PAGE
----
Why this green-fingered couple left Auckland for a remote 11ha block in Mihiwaka
Skye Macfarlane and Jed Tweedie ditched life in the middle of Auckland City for a remote block, self-employment, and an organic market garden with a million dollar view.
Words: Nadene Hall
Who: Skye Macfarlane & Jed Tweedie
What: Vern Paddock Project & FredFred Small Human Food
Where: Mihiwaka, 26km north-east of Dunedin
Land: 11ha (27 acres)
The Vern Paddock Project is perched on a ridge on a windswept hill looking out over Otago Harbour. It has possibly the best view of any certified organic market garden in NZ.
It’s home to naturopath Skye Macfarlane, her husband Jed Tweedie, and son Fred. We’re speaking with Skye two days before Jed is due to leave his job as an engineer for Fisher & Paykel. “He’s going to be a full-time farmer, and I’m so excited for him. We’ve been working on this coming up two years – it’s taken that long to build up everything.”
Jed grows and sells microgreens and organic produce to cafés, restaurants, supermarkets, greengrocers, and organic stores around Dunedin.
“Thursday night, we’re processing microgreens and we finish at 11.30pm,” says Skye. “Friday, we’re up at 5.30am picking lettuce. It’s some pretty big days, so I’m hoping this means we’ll get back a little time at the weekends, but I’m probably kidding myself.”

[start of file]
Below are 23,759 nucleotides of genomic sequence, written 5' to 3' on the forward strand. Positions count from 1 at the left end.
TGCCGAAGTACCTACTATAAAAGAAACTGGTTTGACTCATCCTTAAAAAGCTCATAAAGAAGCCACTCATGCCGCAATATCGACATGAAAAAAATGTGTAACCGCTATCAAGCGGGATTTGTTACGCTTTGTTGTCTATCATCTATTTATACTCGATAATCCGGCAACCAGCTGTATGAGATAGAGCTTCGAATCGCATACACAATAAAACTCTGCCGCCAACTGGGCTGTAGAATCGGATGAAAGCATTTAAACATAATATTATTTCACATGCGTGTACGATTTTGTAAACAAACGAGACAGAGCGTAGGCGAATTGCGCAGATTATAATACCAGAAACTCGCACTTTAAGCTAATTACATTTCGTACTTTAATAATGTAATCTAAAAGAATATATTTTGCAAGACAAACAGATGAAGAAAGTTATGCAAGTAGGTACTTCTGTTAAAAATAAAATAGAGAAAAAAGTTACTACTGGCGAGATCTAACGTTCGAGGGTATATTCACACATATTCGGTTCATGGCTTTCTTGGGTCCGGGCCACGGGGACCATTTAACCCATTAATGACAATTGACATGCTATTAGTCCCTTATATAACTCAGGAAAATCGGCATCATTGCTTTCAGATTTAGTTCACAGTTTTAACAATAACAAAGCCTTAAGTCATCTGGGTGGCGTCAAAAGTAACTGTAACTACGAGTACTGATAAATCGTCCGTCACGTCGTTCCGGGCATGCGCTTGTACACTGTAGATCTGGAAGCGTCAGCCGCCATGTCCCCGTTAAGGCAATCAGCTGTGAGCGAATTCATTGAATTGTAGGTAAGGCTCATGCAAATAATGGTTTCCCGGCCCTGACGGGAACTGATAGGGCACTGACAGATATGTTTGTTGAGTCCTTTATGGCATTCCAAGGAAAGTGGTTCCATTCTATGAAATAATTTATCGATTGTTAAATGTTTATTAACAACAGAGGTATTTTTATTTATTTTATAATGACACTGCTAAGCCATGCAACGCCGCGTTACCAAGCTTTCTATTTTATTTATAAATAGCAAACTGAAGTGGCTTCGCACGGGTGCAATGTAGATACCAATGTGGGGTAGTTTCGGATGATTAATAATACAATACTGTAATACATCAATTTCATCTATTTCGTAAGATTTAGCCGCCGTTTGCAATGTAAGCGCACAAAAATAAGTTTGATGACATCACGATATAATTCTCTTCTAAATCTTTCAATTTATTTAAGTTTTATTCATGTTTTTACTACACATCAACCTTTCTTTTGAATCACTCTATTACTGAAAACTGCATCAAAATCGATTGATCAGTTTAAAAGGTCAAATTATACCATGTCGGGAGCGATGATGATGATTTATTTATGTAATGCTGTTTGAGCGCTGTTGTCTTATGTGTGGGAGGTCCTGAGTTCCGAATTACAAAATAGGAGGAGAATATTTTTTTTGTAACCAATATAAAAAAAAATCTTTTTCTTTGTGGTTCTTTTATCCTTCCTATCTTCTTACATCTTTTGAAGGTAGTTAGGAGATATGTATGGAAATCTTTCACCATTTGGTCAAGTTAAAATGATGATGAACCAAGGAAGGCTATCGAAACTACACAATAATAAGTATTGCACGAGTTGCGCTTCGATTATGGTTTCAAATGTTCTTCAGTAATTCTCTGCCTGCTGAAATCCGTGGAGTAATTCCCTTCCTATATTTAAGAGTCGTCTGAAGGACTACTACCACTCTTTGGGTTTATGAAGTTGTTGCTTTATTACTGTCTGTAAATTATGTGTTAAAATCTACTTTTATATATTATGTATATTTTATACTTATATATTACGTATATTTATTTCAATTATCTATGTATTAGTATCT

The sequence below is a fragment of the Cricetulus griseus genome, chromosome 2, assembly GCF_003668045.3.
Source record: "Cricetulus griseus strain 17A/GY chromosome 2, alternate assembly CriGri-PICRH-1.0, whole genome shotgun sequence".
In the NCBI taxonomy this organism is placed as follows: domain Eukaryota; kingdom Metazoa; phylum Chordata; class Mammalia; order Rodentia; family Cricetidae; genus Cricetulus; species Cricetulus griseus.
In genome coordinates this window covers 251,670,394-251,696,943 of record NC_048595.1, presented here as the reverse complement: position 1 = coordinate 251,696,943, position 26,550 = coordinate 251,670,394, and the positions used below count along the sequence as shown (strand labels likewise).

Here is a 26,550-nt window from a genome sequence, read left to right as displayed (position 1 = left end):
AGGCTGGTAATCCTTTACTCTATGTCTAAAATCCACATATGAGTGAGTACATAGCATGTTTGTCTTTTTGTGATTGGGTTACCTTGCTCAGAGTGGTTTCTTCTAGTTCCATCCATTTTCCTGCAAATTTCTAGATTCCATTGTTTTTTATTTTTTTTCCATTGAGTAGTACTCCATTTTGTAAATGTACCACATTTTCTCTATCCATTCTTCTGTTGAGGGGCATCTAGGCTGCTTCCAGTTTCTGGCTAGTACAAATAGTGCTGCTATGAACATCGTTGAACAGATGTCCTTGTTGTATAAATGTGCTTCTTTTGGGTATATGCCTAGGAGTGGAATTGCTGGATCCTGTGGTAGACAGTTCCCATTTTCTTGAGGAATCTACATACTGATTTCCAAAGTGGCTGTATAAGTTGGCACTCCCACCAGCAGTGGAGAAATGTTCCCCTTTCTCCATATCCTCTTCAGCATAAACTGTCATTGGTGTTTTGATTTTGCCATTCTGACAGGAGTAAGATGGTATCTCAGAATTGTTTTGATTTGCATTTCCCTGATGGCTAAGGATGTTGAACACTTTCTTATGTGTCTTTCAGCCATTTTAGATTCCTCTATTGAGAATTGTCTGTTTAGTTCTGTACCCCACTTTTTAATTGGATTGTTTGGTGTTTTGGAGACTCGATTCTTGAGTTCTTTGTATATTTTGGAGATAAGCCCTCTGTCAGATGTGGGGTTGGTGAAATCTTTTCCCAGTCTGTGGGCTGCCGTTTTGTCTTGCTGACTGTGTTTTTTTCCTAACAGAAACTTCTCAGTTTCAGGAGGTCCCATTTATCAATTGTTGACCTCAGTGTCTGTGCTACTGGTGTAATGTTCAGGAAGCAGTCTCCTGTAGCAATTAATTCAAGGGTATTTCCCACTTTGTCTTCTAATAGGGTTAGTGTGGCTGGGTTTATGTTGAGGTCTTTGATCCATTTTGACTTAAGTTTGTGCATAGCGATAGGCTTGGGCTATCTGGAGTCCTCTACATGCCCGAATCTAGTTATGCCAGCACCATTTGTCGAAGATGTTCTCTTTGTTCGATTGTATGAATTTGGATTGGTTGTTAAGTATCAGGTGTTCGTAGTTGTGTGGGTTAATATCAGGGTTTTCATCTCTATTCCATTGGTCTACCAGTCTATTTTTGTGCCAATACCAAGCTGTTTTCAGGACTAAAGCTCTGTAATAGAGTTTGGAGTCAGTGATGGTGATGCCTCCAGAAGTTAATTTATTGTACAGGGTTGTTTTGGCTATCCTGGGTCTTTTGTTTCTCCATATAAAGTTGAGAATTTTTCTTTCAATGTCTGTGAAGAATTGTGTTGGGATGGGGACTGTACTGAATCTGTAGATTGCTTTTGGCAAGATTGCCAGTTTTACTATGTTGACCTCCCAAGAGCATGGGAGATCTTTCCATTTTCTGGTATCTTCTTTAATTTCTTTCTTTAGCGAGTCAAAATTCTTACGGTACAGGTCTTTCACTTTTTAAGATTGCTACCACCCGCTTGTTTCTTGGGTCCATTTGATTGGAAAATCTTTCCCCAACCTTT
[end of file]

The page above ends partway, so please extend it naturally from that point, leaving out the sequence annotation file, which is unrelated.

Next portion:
The couple spent five years living in Auckland while Skye did a degree in naturopathy and then worked in the health industry. “Jed isn’t a city person, and unbeknown to me, he’d been looking on TradeMe and found this place. I was like, ‘sure, we can live in the country’, not thinking it would ever happen.”
Four years later, she’s working for Wild Dispensary, grows, produces, and sells a herbal tea range, and runs a baby food business named in honour of her son.
FredFred Small Human Food came about when Skye started Fred on solids. She couldn’t find anything with an emphasis on nutrient-dense ingredients.
“When I looked at what was on the supermarket shelf, the products were absolutely amazing for convenience, but none had fats for brain health, gut development, or for fullness.
“And most baby food has a lot of fruit in it, which gives sweetness as that first taste preference.”
Her vegetable-based range is designed to get a baby’s palette used to a variety of flavours, including bitter. They’re sold frozen in resealable packs in local organic stores and will soon be in her local supermarket. A couple of cafés also have it on their ‘baby’ menus.
The move to the country and self-employment means Fred has the life his parents dreamed of for him, and themselves. “Fred has grown up with a whole lot of space and land. If we were still in Auckland, he would have missed out on this opportunity.”